One of the most interesting, and positive, findings from yesterday’s Sunday Business Post/Red C poll on defence issues is that the public understands that delivering a realistic and effective level of national defence on land, sea, sky and cyber, costs money. They also grasp that being militarily neutral means having the real capacity to defend ourselves.
Asked if they agreed/disagreed with the statement that: “I would support proposals to significantly increase Ireland’s annual defence budget of €1.1 billion per year, which is currently the lowest in the EU at 0.2% of GDP”, 59% said they agreed and only 28% said they disagreed. That’s a 2:1 margin in favour of increased defence spending.
Now… I am around long enough to know that people can agree with the idea of increasing spending for X or Y and then baulk when it comes to forking out the extra taxes required to pay for it. But such a clear and conclusive response on an issue that has been at the bottom of the political priorities pile for so long, is still significant.
It is also interesting to see that that this realisation that we must spend more on defence – though not defining how much more – is accompanied by a solid level of support for the existing policy of military neutrality. Asked if they agreed with the proposition that “Ireland should drop its policy of neutrality”, 57% of respondents said they disagreed and 30% said they agreed. Another significant majority, though it is down a bit from previous polls.
Much has been made over the past 24 hours of the apparent public contradiction between 57% of people saying they backed neutrality and 48% saying that they would back Ireland joining NATO. I see this as more of a paradox than a contradiction, a paradox being something you must accept and live with (as I previously explained).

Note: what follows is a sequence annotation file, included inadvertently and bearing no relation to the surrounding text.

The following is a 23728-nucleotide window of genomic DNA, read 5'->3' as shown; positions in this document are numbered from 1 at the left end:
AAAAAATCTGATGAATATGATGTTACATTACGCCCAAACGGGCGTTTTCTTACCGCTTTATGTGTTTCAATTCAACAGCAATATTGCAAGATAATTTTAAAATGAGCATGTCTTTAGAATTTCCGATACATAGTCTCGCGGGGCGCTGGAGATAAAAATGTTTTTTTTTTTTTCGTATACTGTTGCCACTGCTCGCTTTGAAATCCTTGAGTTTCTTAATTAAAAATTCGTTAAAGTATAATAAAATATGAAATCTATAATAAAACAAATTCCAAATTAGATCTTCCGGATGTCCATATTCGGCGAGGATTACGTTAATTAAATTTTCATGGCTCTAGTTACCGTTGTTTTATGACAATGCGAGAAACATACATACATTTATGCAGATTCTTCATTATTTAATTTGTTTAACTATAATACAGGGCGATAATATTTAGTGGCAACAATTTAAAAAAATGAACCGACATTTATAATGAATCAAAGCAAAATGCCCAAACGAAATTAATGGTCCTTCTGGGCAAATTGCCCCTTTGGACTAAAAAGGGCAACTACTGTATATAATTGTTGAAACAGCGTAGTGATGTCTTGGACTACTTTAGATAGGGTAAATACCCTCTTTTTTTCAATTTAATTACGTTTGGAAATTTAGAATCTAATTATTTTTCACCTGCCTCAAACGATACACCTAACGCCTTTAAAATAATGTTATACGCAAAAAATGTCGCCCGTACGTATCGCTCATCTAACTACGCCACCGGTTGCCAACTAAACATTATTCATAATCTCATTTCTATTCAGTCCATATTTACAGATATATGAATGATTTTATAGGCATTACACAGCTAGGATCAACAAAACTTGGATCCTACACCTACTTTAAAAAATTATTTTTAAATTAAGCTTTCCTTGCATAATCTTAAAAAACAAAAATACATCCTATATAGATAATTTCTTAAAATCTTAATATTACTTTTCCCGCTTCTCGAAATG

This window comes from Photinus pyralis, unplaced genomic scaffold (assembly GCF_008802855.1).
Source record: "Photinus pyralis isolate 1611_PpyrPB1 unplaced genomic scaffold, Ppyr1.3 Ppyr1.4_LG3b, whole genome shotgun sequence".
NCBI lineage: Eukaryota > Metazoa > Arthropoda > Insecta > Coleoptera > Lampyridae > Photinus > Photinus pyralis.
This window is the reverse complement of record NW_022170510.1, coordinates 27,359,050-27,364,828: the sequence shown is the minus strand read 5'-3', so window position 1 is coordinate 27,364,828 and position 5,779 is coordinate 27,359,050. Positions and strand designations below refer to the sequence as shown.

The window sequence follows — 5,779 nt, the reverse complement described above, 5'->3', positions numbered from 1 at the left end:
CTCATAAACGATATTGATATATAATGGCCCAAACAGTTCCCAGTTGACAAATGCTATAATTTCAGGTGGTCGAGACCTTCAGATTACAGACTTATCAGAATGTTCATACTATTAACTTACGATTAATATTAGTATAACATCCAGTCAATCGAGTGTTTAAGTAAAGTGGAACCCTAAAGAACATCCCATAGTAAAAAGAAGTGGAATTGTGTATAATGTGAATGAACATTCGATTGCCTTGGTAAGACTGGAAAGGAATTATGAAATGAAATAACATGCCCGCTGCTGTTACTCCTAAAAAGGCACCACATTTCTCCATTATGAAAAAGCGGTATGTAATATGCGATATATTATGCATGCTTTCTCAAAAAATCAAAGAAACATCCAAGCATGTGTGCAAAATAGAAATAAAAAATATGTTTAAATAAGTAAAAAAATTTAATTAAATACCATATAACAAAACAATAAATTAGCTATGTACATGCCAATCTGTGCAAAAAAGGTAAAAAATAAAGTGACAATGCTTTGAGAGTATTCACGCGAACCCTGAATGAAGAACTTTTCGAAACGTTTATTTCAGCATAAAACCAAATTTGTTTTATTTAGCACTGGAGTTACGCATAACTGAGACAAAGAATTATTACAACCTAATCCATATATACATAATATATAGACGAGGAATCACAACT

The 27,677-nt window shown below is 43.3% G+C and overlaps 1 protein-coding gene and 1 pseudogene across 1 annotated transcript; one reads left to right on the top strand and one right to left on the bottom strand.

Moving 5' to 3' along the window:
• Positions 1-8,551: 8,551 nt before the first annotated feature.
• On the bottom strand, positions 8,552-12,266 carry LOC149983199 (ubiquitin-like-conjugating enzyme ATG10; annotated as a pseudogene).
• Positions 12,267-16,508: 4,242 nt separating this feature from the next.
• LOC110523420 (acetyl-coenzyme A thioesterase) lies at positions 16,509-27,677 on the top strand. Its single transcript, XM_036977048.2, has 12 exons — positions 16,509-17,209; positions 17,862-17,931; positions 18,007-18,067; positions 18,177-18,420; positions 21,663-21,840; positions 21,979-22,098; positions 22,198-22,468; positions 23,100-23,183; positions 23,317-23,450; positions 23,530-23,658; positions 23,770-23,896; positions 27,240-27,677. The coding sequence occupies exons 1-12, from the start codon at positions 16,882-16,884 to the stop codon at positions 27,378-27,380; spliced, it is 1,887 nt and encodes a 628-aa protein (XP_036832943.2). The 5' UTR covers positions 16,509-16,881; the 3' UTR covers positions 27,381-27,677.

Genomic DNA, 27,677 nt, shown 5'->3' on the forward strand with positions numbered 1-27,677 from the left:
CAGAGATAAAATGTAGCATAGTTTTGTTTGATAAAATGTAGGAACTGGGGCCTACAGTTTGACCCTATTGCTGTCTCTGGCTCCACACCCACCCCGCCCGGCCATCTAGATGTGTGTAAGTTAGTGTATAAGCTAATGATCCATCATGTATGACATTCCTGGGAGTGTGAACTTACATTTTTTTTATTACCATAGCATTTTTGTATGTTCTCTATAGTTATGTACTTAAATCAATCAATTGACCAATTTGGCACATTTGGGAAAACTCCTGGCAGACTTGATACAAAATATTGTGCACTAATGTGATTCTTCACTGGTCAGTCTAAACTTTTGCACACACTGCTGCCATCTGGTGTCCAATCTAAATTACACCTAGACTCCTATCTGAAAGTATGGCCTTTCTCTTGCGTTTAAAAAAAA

The dichotomy might be explained (in part) by the framing of the question. From what I can see, those polled were asked if “Ireland should join NATO to boost its security” (my emphasis). Might some of those who said yes assumed that the proposition being put to them was if the only effective way of boosting Irish national security was by joining NATO, might they agree in that circumstance?
This is mere conjecture. I cannot properly explain why up to 18% of people could potentially say yes to NATO membership on one question, and then say yes to continued neutrality on another, but I suspect the evident lack of clarity around terms like: neutrality, military neutrality, even NATO membership, might help explain the paradox.
I attempted a few times over the past decade of writing about Defence, both here and elsewhere, to put some meat on the bones of what we mean by military neutrality, including this 2018 effort which responded to yet another attempt by Fine Gael to make the public as confused over the issue as it.
What the Red C poll tells me is that the public is not buying the mangled garbage being put about by the alphabetti-socialisttis or the likes of Wallace, Daly, and Ming. The public understands that we need to spend more on defence – indeed this poll suggests that they understand this in even greater numbers than I would have anticipated. Not alone that, they also understand that whether we follow the path of continued military neutrality, or go the route of NATO membership, is going to cost money.
That is a healthy and important starting place for an awfully long overdue public debate on defence. I truly hope Minister Coveney and his senior officials in the Department of Defence will take note and realise that there is now nothing to be gained by waiting until June to come forward with their plan to speedily implement level of ambition (LOA 2) of the Defence Commission report, namely to “…build on current capability to address specific priority gaps in our ability to deal an assault on Irish sovereignty”.
To wait until June would just be time wasting.